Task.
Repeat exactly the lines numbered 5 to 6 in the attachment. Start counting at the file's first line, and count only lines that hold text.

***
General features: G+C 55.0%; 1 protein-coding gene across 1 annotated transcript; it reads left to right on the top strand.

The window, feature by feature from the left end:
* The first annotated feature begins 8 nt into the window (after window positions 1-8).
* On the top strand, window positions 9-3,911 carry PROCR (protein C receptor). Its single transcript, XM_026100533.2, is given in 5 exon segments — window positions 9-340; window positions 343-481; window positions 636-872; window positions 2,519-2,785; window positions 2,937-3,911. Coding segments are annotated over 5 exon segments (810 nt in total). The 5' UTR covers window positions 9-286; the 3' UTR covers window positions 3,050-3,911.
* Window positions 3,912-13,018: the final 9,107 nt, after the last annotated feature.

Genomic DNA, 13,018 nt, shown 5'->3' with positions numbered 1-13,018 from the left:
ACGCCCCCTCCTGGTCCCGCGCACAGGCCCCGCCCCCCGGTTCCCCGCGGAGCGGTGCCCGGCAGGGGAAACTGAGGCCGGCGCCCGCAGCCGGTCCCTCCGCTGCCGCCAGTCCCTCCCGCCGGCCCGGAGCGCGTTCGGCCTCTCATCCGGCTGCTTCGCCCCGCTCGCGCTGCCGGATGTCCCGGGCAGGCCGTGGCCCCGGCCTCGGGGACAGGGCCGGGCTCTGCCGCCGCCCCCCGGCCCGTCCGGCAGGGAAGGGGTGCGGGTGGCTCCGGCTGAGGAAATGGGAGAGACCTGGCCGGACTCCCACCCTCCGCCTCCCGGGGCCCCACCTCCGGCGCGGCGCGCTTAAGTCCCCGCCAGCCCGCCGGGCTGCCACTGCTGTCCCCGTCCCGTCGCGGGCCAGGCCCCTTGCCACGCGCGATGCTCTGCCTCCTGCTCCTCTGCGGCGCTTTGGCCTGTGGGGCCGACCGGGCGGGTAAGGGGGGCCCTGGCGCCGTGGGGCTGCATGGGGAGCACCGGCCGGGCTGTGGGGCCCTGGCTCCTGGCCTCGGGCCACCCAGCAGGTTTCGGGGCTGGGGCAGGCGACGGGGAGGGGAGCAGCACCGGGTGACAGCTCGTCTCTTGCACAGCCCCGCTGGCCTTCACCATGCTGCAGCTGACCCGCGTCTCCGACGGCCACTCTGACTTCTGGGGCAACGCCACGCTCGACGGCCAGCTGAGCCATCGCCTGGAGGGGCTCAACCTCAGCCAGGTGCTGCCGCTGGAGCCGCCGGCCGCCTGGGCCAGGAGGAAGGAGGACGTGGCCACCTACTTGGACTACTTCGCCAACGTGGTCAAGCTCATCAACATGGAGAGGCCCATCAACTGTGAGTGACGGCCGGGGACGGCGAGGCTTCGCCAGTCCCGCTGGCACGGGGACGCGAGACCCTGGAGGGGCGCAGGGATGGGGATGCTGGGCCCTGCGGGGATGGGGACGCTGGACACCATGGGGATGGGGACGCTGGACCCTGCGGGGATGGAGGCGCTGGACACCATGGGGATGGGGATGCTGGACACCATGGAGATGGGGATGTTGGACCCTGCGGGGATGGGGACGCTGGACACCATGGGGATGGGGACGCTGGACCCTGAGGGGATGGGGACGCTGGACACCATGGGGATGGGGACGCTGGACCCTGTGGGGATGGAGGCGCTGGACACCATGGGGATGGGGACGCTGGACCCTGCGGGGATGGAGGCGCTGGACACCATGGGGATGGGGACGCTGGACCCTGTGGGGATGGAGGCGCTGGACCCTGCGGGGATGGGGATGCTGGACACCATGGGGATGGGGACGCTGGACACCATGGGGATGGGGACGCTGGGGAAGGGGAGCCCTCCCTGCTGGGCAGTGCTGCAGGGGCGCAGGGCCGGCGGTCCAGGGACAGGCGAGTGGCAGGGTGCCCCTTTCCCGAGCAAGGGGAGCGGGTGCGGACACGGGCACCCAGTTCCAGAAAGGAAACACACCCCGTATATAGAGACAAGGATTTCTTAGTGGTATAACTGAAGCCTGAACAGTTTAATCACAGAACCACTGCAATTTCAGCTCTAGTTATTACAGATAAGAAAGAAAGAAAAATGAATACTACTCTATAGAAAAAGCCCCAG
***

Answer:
* Window positions 3,912-13,018: the final 9,107 nt, after the last annotated feature.

Genomic DNA, 13,018 nt, shown 5'->3' with positions numbered 1-13,018 from the left: